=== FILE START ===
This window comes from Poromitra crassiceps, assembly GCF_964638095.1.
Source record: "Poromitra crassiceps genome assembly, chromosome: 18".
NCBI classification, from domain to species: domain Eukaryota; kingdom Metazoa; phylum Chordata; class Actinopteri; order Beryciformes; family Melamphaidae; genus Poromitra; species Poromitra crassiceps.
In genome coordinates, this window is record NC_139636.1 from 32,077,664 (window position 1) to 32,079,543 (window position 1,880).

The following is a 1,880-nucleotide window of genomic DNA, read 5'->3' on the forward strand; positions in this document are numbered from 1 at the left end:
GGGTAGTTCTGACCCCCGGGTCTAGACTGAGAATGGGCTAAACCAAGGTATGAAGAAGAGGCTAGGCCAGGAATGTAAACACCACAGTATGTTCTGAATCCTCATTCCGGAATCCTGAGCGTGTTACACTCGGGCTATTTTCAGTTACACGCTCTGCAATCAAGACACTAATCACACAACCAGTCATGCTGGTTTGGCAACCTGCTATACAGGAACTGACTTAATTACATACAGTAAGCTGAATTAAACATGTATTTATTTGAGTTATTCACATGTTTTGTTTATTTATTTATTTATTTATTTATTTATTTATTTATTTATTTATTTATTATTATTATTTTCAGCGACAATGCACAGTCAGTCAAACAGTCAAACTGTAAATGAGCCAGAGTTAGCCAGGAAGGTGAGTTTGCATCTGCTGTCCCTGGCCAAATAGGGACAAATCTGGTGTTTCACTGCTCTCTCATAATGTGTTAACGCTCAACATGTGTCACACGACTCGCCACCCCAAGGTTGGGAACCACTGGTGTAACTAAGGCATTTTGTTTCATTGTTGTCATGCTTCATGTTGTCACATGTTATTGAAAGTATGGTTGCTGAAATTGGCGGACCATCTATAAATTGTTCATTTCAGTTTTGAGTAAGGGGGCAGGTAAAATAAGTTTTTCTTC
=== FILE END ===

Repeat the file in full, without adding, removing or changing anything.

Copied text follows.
This window comes from Poromitra crassiceps, assembly GCF_964638095.1.
Source record: "Poromitra crassiceps genome assembly, chromosome: 18".
NCBI classification, from domain to species: domain Eukaryota; kingdom Metazoa; phylum Chordata; class Actinopteri; order Beryciformes; family Melamphaidae; genus Poromitra; species Poromitra crassiceps.
In genome coordinates, this window is record NC_139636.1 from 32,077,664 (window position 1) to 32,079,543 (window position 1,880).

The following is a 1,880-nucleotide window of genomic DNA, read 5'->3' on the forward strand; positions in this document are numbered from 1 at the left end:
GGGTAGTTCTGACCCCCGGGTCTAGACTGAGAATGGGCTAAACCAAGGTATGAAGAAGAGGCTAGGCCAGGAATGTAAACACCACAGTATGTTCTGAATCCTCATTCCGGAATCCTGAGCGTGTTACACTCGGGCTATTTTCAGTTACACGCTCTGCAATCAAGACACTAATCACACAACCAGTCATGCTGGTTTGGCAACCTGCTATACAGGAACTGACTTAATTACATACAGTAAGCTGAATTAAACATGTATTTATTTGAGTTATTCACATGTTTTGTTTATTTATTTATTTATTTATTTATTTATTTATTTATTTATTTATTTATTATTATTATTTTCAGCGACAATGCACAGTCAGTCAAACAGTCAAACTGTAAATGAGCCAGAGTTAGCCAGGAAGGTGAGTTTGCATCTGCTGTCCCTGGCCAAATAGGGACAAATCTGGTGTTTCACTGCTCTCTCATAATGTGTTAACGCTCAACATGTGTCACACGACTCGCCACCCCAAGGTTGGGAACCACTGGTGTAACTAAGGCATTTTGTTTCATTGTTGTCATGCTTCATGTTGTCACATGTTATTGAAAGTATGGTTGCTGAAATTGGCGGACCATCTATAAATTGTTCATTTCAGTTTTGAGTAAGGGGGCAGGTAAAATAAGTTTTTCTTC